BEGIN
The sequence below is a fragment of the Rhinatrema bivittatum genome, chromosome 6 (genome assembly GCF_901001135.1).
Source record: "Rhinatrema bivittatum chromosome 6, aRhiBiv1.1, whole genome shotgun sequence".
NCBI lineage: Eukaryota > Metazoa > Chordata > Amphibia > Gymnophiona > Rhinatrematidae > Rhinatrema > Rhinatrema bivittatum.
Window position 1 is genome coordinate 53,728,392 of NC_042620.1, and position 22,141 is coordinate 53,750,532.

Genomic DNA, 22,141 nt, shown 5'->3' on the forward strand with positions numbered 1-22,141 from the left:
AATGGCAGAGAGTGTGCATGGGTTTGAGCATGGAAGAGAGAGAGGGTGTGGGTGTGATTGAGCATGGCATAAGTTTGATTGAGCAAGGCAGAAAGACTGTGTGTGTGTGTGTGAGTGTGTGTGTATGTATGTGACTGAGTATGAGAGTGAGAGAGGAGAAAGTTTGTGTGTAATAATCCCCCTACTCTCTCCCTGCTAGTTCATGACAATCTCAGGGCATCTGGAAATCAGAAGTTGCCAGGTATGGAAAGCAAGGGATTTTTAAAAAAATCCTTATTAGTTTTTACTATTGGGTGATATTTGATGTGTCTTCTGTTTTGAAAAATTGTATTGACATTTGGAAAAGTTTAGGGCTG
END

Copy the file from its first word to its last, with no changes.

The sequence below is a fragment of the Rhinatrema bivittatum genome, chromosome 6 (genome assembly GCF_901001135.1).
Source record: "Rhinatrema bivittatum chromosome 6, aRhiBiv1.1, whole genome shotgun sequence".
NCBI lineage: Eukaryota > Metazoa > Chordata > Amphibia > Gymnophiona > Rhinatrematidae > Rhinatrema > Rhinatrema bivittatum.
Window position 1 is genome coordinate 53,728,392 of NC_042620.1, and position 22,141 is coordinate 53,750,532.

Genomic DNA, 22,141 nt, shown 5'->3' on the forward strand with positions numbered 1-22,141 from the left:
AATGGCAGAGAGTGTGCATGGGTTTGAGCATGGAAGAGAGAGAGGGTGTGGGTGTGATTGAGCATGGCATAAGTTTGATTGAGCAAGGCAGAAAGACTGTGTGTGTGTGTGTGAGTGTGTGTGTATGTATGTGACTGAGTATGAGAGTGAGAGAGGAGAAAGTTTGTGTGTAATAATCCCCCTACTCTCTCCCTGCTAGTTCATGACAATCTCAGGGCATCTGGAAATCAGAAGTTGCCAGGTATGGAAAGCAAGGGATTTTTAAAAAAATCCTTATTAGTTTTTACTATTGGGTGATATTTGATGTGTCTTCTGTTTTGAAAAATTGTATTGACATTTGGAAAAGTTTAGGGCTG